I have just attended the International Seminar on Participatory Monitoring for the Management of Biodiversity and Natural Resources that occurred between September 22-26, in Manaus – Brazil, and was organised by the Brazilian Ministry of Environment (MMA) and the Chico Mendes Institute for Biodiversity Conservation (ICMBio). The Seminar aimed at promoting and strengthening participatory monitoring as a key element for the management and conservation of biodiversity and natural resources by seeking guidelines for local involvement in these initiatives. It gathered internationally recognized academics, practitioners, community members and government officials involved in monitoring initiatives from several countries in the world.
The Seminar was divided in two parts, with the first part extended over two days dedicated to the creation of a Participatory Monitoring and Management Partnership – PMMP – between different stakeholders involved in participatory monitoring. During those two days, structural aspects for the creation of the Partnership were discussed, such as the governance system and potential activities it could develop. The meeting resulted in a series of recommendations from the participants that will be further synthesized in order to have a consolidated proposal for the Partnership.
The following three days were dedicated to: the exchange of experiences of community involvement in biodiversity and natural resources monitoring initiatives; a debate about the main internationally identified themes related to community involvement in biodiversity and natural resources monitoring initiatives; and on providing technical and political inputs for the formulation of recommendations to guide the participatory monitoring of biodiversity and natural resources.
One of the keynote speakers at the event was Finn Danielsen, from the Nordic Agency for Development and Ecology (Nordeco). In one of his speeches, he highlighted six aspects that make participatory monitoring with local communities work, which are when:
- the monitored resources are important to local people;
- the information collected have the potential to impact how people can manage the resources;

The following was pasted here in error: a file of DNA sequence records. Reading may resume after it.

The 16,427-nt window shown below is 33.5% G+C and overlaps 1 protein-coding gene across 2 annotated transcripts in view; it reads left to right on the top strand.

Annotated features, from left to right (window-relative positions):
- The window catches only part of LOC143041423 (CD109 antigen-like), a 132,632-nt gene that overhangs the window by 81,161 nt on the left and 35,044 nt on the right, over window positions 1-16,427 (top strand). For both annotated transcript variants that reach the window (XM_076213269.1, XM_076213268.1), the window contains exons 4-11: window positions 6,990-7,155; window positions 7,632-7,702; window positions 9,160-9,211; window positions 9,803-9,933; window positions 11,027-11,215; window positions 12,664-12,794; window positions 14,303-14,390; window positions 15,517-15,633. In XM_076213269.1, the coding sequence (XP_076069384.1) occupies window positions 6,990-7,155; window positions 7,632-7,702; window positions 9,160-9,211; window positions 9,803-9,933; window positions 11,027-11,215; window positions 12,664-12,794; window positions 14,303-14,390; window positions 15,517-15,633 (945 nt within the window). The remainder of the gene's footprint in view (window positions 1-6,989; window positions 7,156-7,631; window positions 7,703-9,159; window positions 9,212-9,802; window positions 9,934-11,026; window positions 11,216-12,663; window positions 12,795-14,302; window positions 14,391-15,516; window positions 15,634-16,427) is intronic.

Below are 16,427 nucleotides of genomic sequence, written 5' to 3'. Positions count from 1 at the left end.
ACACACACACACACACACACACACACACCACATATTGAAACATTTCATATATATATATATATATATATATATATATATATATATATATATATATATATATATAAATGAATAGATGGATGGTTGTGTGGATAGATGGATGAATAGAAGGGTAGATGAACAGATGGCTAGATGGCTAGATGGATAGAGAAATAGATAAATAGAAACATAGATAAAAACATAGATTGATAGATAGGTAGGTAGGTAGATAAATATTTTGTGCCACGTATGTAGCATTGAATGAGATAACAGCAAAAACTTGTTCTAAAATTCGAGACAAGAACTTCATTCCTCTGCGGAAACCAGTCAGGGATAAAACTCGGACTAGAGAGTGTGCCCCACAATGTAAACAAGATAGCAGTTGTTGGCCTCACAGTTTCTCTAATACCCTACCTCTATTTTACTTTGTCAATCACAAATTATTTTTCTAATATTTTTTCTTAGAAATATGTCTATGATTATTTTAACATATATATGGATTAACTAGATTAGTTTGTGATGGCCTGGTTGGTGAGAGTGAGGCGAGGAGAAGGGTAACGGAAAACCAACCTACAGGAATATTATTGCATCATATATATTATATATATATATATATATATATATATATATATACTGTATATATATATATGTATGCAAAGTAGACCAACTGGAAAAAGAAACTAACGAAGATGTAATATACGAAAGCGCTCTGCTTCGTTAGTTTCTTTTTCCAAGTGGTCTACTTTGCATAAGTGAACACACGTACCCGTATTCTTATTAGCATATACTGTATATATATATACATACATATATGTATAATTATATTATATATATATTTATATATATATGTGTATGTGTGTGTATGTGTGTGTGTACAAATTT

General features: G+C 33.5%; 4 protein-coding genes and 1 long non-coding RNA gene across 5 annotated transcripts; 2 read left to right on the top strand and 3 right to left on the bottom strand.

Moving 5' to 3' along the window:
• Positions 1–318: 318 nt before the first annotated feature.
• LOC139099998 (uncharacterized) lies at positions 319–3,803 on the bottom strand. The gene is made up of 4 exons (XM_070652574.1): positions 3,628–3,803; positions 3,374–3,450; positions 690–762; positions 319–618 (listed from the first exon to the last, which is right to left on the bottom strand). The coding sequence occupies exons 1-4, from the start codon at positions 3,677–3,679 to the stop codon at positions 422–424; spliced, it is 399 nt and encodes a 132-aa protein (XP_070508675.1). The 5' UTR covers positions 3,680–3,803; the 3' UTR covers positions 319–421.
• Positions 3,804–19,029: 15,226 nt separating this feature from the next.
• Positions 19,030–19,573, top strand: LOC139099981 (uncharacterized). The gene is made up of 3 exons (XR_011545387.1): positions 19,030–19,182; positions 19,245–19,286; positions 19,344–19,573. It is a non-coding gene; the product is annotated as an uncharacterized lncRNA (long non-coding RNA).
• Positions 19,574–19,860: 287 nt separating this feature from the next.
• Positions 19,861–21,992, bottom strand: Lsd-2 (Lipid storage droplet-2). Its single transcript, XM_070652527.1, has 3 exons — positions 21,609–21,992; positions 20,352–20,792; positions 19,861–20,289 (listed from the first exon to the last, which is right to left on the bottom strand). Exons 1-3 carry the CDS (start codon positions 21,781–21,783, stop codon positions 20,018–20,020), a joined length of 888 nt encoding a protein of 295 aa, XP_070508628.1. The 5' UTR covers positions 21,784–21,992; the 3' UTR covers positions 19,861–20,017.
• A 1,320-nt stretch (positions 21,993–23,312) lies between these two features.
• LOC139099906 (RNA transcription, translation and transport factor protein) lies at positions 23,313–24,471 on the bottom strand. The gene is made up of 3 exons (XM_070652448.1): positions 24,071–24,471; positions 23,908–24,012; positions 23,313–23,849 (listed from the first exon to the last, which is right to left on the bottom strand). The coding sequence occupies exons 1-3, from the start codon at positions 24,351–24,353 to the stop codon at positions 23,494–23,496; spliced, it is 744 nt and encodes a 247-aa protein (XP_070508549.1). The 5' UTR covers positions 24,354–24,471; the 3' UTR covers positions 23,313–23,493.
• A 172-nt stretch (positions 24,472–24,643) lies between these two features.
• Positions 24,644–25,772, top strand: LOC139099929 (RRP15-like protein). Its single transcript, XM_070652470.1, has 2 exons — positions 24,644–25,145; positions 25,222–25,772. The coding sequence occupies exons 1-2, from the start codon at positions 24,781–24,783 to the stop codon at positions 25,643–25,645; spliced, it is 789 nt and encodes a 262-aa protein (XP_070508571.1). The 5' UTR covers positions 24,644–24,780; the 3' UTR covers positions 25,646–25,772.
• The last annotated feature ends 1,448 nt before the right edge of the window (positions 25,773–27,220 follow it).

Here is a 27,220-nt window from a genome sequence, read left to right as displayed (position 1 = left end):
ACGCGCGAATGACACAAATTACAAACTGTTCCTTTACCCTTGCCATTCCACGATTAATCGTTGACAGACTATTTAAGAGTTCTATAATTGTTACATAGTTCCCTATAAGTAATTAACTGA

- there are clear links to existing local management regimes;
- there are policies that allow decision-making and acceptance by the government;
- the scheme organisation is supported; and
- the key motivation is to protect local rights over land and resources.
Other keynote speakers included Rod Kennet, from the Australian Institute for Aboriginal and Torres Strait Islander Studies, who develops work with indigenous rangers using Indigenous Tracker (“I-Tracker”), based on Cyber Tracker software, and José Fragoso, who is a biologist and senior scientist at Stanford University. There was also the marketplace space, where several monitoring experiences were presented by the participants, and where I presented the ExCiteS initiative.
In the closing of the event, directors of the ICMBio made a speech, and their words reflected their intention to strengthen and legitimise the work of participatory monitoring in governmental initiatives. This a very important step in the recognition of the relevance of local communities’ knowledge and ability to monitor and protect their land and resources.
After the Seminar, I embarked on a journey to Igarapé Lourdes indigenous land, in Rondônia State, where another seminar was taking place. But this time it was not about macro level discussions. The meeting that happened between September 29 and October 3 was about the construction of a strategy to implement the Gavião people’s management plan of their land. The meeting gathered a number of potential partners that are willing to support this process, such as the Environmental Research Institute of the Amazon (Ipam) and Forest Trends.
During the days of discussion with the communities, special attention was paid to the debates about climate change and its impacts on their environment and about how the community can receive external support for the role they play in preserving the forest. Indeed, Igarapé Lourdes is becoming an island of forest in the middle of numerous pressures from deforestation, farms and villages nearby.
The result of the meeting was a series of recommendations by the community on the activities they are willing to develop according to their management plan and a commitment by the potential partners to search for support and to establish a working group for the implementation of those activities. ExCiteS is possibly going to help them in monitoring climate change in their territory, according to their views and perceptions of changes in their environment.